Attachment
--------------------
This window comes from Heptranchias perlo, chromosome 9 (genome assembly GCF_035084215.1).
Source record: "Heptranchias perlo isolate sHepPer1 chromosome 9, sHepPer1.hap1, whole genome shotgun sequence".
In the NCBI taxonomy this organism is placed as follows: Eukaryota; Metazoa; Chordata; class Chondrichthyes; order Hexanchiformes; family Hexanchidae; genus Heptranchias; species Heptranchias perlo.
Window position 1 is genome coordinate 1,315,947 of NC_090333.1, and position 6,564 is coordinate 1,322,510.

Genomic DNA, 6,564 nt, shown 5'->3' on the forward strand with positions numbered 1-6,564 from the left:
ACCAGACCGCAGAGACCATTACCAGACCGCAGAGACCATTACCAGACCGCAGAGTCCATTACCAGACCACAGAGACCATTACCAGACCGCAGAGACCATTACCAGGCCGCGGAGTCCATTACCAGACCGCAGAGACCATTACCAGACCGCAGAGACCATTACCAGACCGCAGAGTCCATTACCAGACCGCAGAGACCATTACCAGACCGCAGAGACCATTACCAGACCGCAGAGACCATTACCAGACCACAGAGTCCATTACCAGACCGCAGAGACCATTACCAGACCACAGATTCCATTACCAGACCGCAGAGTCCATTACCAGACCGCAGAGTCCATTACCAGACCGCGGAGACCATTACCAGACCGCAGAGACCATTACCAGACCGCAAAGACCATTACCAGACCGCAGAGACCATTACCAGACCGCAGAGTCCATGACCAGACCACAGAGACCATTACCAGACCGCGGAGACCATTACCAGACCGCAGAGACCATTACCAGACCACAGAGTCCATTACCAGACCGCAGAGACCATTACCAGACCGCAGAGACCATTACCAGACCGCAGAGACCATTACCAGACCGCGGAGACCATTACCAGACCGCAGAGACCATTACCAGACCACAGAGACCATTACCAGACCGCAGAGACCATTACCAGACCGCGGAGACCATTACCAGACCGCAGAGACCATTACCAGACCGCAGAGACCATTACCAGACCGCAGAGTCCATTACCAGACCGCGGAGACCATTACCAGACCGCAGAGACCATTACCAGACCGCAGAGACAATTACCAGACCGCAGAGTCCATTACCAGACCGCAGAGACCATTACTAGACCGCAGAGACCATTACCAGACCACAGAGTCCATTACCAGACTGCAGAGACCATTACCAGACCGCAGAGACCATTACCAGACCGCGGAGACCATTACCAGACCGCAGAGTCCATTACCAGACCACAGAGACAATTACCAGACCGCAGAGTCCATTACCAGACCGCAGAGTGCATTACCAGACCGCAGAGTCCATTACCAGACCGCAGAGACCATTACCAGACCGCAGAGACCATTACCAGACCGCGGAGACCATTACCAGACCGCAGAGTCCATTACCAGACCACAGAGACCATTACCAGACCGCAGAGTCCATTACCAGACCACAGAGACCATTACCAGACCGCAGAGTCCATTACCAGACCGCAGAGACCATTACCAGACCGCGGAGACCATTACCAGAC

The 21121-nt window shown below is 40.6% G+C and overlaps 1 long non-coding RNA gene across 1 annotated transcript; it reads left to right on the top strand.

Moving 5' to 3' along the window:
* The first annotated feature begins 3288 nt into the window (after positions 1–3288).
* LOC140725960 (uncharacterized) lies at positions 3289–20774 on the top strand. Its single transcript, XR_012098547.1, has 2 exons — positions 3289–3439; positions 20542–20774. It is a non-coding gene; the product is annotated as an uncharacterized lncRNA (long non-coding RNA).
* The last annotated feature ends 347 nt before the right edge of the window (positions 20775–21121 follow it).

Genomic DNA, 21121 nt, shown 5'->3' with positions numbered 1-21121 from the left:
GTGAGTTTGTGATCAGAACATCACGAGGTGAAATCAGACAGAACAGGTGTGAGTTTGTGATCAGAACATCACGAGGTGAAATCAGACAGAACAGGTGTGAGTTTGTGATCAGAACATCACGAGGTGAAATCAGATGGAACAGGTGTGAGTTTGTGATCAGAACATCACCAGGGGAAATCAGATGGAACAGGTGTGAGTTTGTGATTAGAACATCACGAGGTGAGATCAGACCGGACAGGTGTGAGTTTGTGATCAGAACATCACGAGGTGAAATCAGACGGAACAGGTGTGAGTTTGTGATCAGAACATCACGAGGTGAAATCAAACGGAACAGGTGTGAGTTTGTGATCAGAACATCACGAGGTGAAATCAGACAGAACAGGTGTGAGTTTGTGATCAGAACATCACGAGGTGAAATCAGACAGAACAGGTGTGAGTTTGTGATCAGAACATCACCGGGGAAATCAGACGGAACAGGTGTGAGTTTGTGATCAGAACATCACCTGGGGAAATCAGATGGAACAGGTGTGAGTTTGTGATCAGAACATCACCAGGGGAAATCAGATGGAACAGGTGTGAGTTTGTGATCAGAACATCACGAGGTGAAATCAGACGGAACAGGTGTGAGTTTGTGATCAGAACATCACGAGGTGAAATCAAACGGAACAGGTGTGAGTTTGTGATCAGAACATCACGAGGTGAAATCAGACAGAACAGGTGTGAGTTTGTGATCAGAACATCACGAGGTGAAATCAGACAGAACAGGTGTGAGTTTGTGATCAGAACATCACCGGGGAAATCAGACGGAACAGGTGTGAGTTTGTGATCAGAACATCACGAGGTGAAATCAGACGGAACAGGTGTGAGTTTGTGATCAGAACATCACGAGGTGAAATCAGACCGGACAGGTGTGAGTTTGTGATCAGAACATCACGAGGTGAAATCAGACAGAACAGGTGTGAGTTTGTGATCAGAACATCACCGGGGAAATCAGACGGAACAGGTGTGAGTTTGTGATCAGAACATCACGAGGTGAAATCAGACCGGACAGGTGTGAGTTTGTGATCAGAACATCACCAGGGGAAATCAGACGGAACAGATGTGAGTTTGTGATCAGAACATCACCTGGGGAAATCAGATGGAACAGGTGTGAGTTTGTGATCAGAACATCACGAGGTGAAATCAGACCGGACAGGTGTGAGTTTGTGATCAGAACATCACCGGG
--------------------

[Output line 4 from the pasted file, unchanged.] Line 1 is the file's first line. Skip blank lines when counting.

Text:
Window position 1 is genome coordinate 1,315,947 of NC_090333.1, and position 6,564 is coordinate 1,322,510.